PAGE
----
Jesus came down with them and stood on a level place, with a great crowd of his disciples and a great multitude of people from all Judea, Jerusalem, and the coast of Tyre and Sidon. They had come to hear him and to be healed of their diseases; and those who were troubled with unclean spirits were cured. And all in the crowd were trying to touch him, for power came out from him and healed all of them.

God in Jesus comes down from the grandeur and wonder of divine holiness to be with us. Plain old us. In our wisdom and desperation we draw near to hear him, to be healed of our diseases, to be cured of all that troubles our soiled souls, our eroded emotions. A complete healing of mind, body, and spirit is offered. Oh, how I need it.

Remember. Re-member. Salvation = wholeness.
What will it look like?

Luke 6:35-38a NRSV
Love your enemies, do good, and lend, expecting nothing in return. Your reward will be great, and you will be children of the Most High; for he is kind to the ungrateful and the wicked. Be merciful, just as your Father is merciful. Do not judge, and you will not be judged; do not condemn, and you will not be condemned. Forgive, and you will be forgiven; give, and it will be given to you.

Come Power. Come Healing. Come in the communion.
Come for my good, for the common good. Come unity.

Our bodies reveal our diseases.
Our words, actions and attitudes reveal our dis-ease with one another.
It takes a powerful act of God

  • to love our enemies rather than labeling them, oppressing them or destroying them
  • to break the consumerist cycle of doing good only if there is payback or reward
  • to realize judging, condemning and lack of forgiveness are only mechanisms for justifying staying separate from persons who are different from us. It’s a lie to think we’re protecting ourselves or our “purity”. We’re hurting ourselves. Separateness from others separates us from God. (Consider the Pharisee and the Tax Collector, Luke 18:9-14)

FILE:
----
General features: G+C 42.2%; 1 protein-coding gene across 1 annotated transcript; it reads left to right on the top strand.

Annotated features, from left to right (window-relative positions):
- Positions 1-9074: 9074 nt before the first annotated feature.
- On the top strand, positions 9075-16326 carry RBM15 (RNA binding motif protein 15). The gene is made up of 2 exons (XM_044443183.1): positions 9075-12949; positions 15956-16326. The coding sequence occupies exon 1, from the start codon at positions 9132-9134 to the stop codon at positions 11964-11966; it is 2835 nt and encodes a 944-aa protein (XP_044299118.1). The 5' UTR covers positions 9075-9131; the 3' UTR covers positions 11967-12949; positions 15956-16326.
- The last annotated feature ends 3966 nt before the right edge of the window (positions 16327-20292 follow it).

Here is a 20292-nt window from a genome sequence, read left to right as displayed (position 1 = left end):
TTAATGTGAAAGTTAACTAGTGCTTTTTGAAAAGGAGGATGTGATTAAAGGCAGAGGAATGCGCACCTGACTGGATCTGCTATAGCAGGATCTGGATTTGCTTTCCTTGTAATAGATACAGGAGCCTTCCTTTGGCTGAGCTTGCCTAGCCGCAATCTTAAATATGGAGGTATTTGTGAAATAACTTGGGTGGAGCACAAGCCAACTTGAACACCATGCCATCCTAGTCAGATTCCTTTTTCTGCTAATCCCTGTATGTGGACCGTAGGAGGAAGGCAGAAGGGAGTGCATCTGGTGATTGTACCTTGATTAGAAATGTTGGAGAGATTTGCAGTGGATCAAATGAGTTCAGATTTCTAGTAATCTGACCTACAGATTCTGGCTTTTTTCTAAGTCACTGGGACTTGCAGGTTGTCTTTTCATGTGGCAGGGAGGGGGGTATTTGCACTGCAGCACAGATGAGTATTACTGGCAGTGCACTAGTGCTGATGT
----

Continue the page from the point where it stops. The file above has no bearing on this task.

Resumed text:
What does the healing look like?
What will I look like? We look like?
Merciful. Loving. Generous.
Christian- Christ-followers, little Christs.
Whole by the grace of God.

Jesus alone brings power for complete healing. Every moment of healing, mercy and overcoming is just a foretaste of the ultimate saving work of God- wholeness for all people, for all creation, for all relationships for all time. (Revelation 21)

Let your kingdom come.

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Complete Healing © 2014 Lisa Ann Moss Degrenia
You are very welcome to use this in a worship or group setting with proper attribution.

Reading for the week of February 9: Luke 6
Click Here for more information on the #LukeActs2014 Reading Plan

For more information on the art, scripture translation and the use of this post in other settings, please refer to the copyright information page.

Prayer: No Partiality

partiality favoritismActs 10:28b, 34 CEB
God’s shown me that I should never call a person impure or unclean…. I really am learning that God doesn’t show partiality to one group of people over another.

We think sometimes that poverty is only being hungry, naked and homeless. The poverty of being unwanted, unloved and uncared for is the greatest poverty. We must start in our own homes to remedy this kind of poverty. -Mother Teresa

Prayer: No Partiality
Author of Life
Father of heirs and orphans
Sustainer of rich and poor

Lord of the Nations
Salvation of saint and sinner
Wisdom of educated and ignorant

all people are made in your image
all are valuable
all are beloved
all are wanted

Forgive me for labeling
judging
excluding
presuming

Change my heart and ways
to match yours
no partiality
only welcome
Amen

See also James 2:1-10.
Click here for a collection of scriptures and quotes entitled Overcoming Labeling.
For an original song lyric/poem on this theme entitled Image of Love, click here

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Prayer: No Partiality © 2013 Lisa Ann Moss Degrenia.